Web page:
I am not an idle person. Or patient. I love efficiency. Practicality. 10 year plans. I long for goals and lists and checkmarks.
Creativity comes in those moments where the brain has a chance to wander. To wonder. To drift.
Maybe it wonders to un-creative, daily things: the grocery list or if the dog's been fed yet. But in those in-between moments, when I abstain from forcing efficiency; when I stop writing the list and start doodling in the margins. Creativity. Inspiration.
Barbara Ueland refers to this as “moodling”. She called it being creatively idle. Sitting in front of the tyepwriter (for writers; the canvas for painters, the yarn for knitters) every day, giving space and time for the something that is uniquely you to pour forth onto the page.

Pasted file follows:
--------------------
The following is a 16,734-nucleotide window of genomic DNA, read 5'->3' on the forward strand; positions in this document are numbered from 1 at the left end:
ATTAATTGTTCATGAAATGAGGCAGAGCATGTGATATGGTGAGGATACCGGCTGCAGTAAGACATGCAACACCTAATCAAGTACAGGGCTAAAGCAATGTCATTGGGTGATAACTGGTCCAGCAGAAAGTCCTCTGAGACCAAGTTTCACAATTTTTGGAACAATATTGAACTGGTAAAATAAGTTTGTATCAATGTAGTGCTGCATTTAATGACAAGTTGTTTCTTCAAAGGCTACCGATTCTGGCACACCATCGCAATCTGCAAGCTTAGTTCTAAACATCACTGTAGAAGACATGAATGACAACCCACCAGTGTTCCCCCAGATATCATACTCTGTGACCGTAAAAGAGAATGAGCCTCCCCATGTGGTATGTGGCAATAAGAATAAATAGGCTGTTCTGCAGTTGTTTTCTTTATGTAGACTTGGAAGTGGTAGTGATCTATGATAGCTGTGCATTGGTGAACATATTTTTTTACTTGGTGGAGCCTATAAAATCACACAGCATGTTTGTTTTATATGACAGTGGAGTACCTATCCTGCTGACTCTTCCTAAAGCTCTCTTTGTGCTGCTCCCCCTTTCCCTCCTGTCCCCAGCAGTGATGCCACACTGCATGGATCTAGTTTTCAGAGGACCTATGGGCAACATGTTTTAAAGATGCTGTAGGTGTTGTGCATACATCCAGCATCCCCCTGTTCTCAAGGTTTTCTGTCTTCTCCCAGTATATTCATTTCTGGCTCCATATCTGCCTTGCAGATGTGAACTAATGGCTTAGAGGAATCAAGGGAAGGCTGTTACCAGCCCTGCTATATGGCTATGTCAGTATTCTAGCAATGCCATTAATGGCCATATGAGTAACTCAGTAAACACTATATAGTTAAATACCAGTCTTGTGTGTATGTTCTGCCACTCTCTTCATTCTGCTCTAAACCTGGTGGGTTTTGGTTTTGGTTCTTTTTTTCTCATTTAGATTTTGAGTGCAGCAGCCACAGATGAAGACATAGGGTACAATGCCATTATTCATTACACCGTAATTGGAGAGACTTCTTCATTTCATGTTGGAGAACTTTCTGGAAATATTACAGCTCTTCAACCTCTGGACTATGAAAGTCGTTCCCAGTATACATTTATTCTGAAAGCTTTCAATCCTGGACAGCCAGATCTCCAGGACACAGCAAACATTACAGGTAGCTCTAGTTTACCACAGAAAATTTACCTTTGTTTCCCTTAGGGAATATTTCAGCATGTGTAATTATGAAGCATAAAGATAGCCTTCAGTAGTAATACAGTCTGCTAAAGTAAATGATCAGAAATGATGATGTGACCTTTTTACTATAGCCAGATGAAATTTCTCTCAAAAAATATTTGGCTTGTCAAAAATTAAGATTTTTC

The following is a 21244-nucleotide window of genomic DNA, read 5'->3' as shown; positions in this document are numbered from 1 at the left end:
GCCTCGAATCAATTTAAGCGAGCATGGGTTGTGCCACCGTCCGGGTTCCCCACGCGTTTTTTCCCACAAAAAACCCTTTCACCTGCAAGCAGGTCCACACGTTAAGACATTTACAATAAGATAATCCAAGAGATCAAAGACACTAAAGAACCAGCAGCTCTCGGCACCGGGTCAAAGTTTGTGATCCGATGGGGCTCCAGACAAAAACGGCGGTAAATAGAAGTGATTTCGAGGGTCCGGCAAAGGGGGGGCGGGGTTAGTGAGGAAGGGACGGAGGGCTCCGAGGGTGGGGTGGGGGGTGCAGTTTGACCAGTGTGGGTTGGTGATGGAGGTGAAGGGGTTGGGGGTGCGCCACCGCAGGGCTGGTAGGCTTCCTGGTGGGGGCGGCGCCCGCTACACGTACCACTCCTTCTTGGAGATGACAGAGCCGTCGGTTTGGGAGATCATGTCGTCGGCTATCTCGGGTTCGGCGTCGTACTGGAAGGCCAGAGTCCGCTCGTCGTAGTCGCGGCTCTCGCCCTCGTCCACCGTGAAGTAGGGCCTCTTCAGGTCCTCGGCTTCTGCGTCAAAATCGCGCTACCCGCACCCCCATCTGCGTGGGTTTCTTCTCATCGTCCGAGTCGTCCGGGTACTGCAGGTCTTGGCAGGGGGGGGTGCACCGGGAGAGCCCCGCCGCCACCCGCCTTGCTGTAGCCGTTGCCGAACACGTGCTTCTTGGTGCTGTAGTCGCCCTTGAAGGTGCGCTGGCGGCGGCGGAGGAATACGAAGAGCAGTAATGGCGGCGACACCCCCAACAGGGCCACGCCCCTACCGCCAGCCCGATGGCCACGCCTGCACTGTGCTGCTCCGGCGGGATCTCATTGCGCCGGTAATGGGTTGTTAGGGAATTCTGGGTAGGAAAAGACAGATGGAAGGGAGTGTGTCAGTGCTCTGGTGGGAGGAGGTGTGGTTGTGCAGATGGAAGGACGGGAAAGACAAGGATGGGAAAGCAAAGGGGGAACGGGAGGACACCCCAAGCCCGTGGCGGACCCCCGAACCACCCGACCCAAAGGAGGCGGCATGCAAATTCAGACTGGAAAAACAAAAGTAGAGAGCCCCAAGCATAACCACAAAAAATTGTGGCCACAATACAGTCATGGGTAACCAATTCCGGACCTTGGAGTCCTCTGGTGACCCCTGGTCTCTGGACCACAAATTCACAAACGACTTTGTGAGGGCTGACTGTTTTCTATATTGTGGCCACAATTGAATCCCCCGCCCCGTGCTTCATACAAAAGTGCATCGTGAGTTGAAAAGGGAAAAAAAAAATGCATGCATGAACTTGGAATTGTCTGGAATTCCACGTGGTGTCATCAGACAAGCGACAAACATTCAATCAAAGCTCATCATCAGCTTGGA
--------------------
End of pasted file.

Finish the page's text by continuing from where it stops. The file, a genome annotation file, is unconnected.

I've heard it a thousand ways: Allowing the muse to speak. Waiting on God. It appears in many of my beliefs, in the literature and theology I love to study, this idea of waiting. Waiting for the words to come, for the solution to present itself. Contentedly, mind you. Not in a rush, not forcing it, not listing pros and cons. Sitting ready. Waiting.
And yet I make lists: things to write about, things to knit, things to sew. I sketch sweater designs, embroidery designs, grocery lists. Wondering why I don't feel impassioned to do any of the things on my list. I'm not stopping to wait.
But that's what I want: to idle. To create space and room for not just creativity, but for the passion to actually do.